As the cost of equity is substantially higher than the cost of debt, the other noticeable impact of these zero-cost funds (as a part of promoter equity) would be the lowering of the weighted average cost of capital (WACC). For a project with a debt cost of 13 per cent and an equity cost of 17 per cent, the WACC would be reduced from 14.2 per cent to 12.8 per cent (135 basis point reduction) due to the availability of the upfront subsidy. This would improve the returns on investment for an investor, or contribute towards the reducĀ¬tion in tariffs. The reduction in the level- lised cost of energy generation on account of upfront subsidy (zero-cost equity) would be around 8 per cent (a Re 0.50 reduction from Rs 6.18 per kWh to Rs 5.69 per kWh). This would make renewable power more attractive/ economical for procurement by utilities.

Moreover, being a one-time payment, the expenses incurred on account of fund disbursal would be substantially lower than those in the previous case.

However, as the subsidy pay-out is on an upfront basis, the project managers may not be motivated to generate optimally throughout the life of the project. This can be partly offset by incorporating apprĀ¬opriate clauses like penalties or deductions from tariff payments (by utilities) in the power purchase agreement in case of underperformance by the project below a certain threshold (calculated annually).

Efficacy Analysis

There can also be issues with regard to the apportioning of the budget due to the high amount of fund requirements (the payments of which are to be made on an upfront basis), which may limit the overall size of the programme. A 1,000 MW scheme would require an upfront payment of Rs 5.2 billion (calculated on an NPV basis, in lieu of GBI available for 25 years of project life), compared to an annual outgo of Rs 920 million in the case of GBI. This may be difficult to arrange due to the competing fund requirements of other priority sectors like education, health and agriculture.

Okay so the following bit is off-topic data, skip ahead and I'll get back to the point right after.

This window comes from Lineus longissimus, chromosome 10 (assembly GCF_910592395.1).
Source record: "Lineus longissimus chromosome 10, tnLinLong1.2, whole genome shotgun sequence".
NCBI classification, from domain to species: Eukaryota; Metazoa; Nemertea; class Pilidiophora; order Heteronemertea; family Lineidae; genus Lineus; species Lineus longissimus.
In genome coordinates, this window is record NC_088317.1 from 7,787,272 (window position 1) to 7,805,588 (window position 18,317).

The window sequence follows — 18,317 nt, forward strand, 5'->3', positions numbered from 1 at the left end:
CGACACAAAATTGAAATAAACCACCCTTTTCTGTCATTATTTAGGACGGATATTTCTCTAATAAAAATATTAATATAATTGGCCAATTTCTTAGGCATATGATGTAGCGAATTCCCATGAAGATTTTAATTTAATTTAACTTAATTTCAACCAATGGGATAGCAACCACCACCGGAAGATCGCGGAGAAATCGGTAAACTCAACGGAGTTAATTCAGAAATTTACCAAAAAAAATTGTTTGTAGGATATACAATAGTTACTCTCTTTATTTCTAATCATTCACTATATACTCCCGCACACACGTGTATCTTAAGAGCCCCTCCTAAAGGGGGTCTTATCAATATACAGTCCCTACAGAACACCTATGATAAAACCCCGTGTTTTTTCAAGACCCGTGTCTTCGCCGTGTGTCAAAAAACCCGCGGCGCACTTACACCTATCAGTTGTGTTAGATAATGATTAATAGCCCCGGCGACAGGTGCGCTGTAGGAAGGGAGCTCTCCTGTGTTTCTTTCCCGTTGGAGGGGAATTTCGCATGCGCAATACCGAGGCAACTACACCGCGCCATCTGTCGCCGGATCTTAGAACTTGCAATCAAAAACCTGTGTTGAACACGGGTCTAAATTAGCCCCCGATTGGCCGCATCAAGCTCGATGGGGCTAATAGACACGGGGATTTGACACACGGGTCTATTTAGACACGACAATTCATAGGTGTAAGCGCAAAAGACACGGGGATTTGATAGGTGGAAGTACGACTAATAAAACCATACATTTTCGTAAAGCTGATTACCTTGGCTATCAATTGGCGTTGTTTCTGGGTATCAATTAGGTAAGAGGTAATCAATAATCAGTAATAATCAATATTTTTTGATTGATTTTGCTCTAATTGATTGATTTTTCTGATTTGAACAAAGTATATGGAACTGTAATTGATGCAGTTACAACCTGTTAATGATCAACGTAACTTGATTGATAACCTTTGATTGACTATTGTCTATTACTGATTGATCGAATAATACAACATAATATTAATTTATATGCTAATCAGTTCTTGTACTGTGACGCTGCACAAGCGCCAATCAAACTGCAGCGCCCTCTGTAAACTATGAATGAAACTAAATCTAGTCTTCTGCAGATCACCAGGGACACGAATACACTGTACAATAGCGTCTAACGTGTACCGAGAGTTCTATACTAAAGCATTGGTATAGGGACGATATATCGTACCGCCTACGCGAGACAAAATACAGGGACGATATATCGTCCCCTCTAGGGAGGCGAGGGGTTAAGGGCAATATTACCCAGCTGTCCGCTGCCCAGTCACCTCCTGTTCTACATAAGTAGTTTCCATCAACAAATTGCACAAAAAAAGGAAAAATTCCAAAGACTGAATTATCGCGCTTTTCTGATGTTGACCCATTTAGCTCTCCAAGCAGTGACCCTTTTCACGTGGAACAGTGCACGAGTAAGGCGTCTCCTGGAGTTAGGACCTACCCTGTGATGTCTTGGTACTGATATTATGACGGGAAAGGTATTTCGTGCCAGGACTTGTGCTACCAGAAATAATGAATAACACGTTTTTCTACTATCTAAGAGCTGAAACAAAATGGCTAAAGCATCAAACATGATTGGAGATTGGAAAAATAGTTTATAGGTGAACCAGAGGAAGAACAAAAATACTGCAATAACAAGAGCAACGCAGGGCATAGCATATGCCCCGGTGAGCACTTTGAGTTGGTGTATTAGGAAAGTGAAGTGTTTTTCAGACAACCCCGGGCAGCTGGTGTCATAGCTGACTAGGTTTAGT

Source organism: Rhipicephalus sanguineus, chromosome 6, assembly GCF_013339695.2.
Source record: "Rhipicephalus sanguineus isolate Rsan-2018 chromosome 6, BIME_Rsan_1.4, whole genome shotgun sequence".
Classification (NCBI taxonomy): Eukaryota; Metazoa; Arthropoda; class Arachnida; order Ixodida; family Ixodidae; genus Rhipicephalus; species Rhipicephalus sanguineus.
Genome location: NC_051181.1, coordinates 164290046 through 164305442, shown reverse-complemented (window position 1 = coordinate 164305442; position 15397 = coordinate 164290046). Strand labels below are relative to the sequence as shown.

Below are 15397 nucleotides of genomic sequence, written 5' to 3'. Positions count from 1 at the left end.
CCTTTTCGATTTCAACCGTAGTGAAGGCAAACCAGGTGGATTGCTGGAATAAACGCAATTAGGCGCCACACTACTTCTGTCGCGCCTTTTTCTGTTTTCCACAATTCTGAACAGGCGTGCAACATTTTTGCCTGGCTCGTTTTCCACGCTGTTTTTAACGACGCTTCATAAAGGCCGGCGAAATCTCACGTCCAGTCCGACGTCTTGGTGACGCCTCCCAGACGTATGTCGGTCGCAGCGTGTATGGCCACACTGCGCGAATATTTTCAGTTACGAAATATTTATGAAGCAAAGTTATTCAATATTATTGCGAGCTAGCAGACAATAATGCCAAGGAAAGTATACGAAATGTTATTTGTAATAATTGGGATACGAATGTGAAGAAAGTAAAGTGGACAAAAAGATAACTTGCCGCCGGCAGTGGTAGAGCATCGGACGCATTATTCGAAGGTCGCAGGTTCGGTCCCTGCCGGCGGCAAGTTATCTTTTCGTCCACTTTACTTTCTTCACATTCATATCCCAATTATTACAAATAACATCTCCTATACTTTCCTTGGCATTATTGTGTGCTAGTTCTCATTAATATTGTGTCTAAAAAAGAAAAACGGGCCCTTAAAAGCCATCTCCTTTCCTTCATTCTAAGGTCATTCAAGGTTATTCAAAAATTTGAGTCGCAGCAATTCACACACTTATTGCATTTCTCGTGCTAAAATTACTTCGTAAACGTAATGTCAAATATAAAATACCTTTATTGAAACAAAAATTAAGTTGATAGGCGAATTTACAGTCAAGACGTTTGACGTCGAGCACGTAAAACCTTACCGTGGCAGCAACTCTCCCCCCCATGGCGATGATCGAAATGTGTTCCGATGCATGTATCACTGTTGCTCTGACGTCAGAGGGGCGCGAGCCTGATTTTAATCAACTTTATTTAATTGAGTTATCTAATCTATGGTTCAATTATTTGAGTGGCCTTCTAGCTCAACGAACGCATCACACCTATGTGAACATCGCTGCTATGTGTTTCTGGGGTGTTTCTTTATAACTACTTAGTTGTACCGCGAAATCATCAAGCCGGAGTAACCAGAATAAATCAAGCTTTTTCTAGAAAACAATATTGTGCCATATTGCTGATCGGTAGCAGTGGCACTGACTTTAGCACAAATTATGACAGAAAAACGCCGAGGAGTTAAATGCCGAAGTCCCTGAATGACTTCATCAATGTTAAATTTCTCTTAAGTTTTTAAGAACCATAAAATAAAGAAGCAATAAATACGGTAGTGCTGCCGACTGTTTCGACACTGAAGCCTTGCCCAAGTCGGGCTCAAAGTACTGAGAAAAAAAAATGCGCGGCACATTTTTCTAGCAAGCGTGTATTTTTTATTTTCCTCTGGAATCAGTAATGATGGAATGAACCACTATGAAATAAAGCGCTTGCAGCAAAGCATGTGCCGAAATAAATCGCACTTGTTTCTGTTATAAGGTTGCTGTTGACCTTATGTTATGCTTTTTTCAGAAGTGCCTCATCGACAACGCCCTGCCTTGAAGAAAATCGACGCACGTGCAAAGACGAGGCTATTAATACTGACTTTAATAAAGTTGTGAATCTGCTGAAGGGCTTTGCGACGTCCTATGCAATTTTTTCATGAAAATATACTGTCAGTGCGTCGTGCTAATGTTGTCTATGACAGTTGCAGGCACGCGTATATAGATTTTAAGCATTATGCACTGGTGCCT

Innovative policy design

While upfront payments reduce the cost of capital and free up promoter equity for further investment, staggered payments encourage the promoter to adopt generation optimisation, thereby limiting the strain on the government exchequer.

One possible option that may be explored is a judicious mix of both these mechanisms, so as to facilitate efficient use of scarce budgetary resources. A suggested mechanism can be part payment as subsidy on an upfront basis and the remaining to be disbursed as GBI, based on actual generation.

Another mechanism may be designed based on the maturity of a particular renewable technology or segment. The risk premium is inversely proportional to the maturity level of a technology. which implies that the lower the maturity, the higher is the risk.This impacts the availability and cost of funds (both equity and debt). For technologies that are at developmental stages, the VGF mechanism can be employed to make the sector attractive for investors (as a part of the equity would be available at zero cost) and to encourage lending by banks for the project at competitive rates. In the case of mature technologies, the GBI mechanism can be followed to ensure higher generation and penetration in the grid.

Another way to increase the impact and efficacy of government support/grants can be the provision of upfront subsidy in the form of low-cost debt (a form of quasi-equity). This would facilitate a reduction in the cost of funds - availability of 10 per cent of project cost (considered to be quasi-equity) at a 5 per cent rate of interest reduces the WACC by around 120 basis points. This can be a revolving fund, which can be ploughed back into the sector for supporting new cleantech ventures, thus creating a kind of virtuous cycle.

The way forward

These innovative mechanisms can be discussed in larger stakeholder forums in order to enable the design and development of appropriate and efficient policies for promoting a particular set of renewable energy technologies, with optimum utilisation of public funds. A support mechanism can be launched on a pilot basis to gauge its efficacy with regard to the utilisation of funds in terms of market development, before rolling it out across the country.

Archives